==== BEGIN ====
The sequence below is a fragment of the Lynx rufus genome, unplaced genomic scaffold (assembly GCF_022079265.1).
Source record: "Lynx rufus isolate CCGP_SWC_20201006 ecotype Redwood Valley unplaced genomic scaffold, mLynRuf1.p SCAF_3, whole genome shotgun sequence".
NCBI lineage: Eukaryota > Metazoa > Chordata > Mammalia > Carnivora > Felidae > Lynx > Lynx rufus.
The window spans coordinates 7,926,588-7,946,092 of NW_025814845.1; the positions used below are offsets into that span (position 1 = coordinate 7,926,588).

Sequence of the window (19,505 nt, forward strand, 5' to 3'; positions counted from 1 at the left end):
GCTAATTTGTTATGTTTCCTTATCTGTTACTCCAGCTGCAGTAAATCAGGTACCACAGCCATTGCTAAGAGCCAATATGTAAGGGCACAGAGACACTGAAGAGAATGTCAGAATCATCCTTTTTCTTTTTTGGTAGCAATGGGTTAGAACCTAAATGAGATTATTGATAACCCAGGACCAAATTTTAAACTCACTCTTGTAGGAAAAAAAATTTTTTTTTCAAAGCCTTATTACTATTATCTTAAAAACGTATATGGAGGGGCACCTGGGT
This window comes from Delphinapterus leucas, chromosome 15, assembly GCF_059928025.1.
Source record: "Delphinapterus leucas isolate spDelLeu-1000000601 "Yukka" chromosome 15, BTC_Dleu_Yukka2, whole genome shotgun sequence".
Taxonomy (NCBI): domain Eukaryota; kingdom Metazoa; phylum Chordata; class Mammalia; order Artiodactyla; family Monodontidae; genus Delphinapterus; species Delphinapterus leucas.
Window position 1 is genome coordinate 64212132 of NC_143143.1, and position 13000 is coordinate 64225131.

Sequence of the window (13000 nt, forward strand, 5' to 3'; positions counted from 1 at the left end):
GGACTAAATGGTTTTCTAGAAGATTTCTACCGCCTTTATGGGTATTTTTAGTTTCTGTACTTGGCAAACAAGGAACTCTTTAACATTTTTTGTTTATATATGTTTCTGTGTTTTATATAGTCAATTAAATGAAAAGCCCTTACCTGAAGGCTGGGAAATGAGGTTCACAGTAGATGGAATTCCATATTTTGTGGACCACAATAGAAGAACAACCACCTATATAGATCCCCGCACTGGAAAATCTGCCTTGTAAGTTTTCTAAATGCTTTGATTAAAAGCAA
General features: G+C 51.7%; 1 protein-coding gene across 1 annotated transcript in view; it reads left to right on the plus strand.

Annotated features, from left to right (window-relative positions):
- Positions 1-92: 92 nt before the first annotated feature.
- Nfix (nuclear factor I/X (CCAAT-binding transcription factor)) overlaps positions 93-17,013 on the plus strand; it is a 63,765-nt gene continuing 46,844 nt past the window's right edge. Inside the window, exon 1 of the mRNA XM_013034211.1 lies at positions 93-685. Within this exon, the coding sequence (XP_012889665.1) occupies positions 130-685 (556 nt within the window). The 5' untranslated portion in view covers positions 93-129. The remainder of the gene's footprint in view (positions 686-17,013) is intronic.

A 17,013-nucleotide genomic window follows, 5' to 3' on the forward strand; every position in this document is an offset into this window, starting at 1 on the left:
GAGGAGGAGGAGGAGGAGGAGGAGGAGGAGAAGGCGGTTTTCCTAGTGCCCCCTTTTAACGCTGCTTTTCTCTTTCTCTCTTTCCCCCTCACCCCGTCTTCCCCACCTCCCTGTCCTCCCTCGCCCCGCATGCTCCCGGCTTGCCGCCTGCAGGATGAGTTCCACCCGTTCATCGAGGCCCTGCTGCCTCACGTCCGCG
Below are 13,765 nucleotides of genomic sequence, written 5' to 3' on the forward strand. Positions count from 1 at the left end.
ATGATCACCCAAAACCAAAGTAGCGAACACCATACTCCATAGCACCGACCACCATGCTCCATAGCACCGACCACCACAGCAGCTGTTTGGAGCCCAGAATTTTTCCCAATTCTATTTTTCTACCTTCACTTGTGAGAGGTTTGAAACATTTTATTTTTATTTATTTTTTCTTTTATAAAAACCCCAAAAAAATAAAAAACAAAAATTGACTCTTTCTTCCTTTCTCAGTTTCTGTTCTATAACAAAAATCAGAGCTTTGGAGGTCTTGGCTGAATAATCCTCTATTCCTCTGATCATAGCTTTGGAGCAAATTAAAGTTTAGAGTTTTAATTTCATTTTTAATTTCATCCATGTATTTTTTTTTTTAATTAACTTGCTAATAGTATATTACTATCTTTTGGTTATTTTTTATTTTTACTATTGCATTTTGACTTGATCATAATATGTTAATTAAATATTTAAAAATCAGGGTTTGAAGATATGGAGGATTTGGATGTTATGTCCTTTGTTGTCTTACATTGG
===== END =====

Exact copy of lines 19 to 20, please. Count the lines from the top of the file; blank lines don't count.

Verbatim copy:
Below are 13,765 nucleotides of genomic sequence, written 5' to 3' on the forward strand. Positions count from 1 at the left end.
ATGATCACCCAAAACCAAAGTAGCGAACACCATACTCCATAGCACCGACCACCATGCTCCATAGCACCGACCACCACAGCAGCTGTTTGGAGCCCAGAATTTTTCCCAATTCTATTTTTCTACCTTCACTTGTGAGAGGTTTGAAACATTTTATTTTTATTTATTTTTTCTTTTATAAAAACCCCAAAAAAATAAAAAACAAAAATTGACTCTTTCTTCCTTTCTCAGTTTCTGTTCTATAACAAAAATCAGAGCTTTGGAGGTCTTGGCTGAATAATCCTCTATTCCTCTGATCATAGCTTTGGAGCAAATTAAAGTTTAGAGTTTTAATTTCATTTTTAATTTCATCCATGTATTTTTTTTTTTAATTAACTTGCTAATAGTATATTACTATCTTTTGGTTATTTTTTATTTTTACTATTGCATTTTGACTTGATCATAATATGTTAATTAAATATTTAAAAATCAGGGTTTGAAGATATGGAGGATTTGGATGTTATGTCCTTTGTTGTCTTACATTGG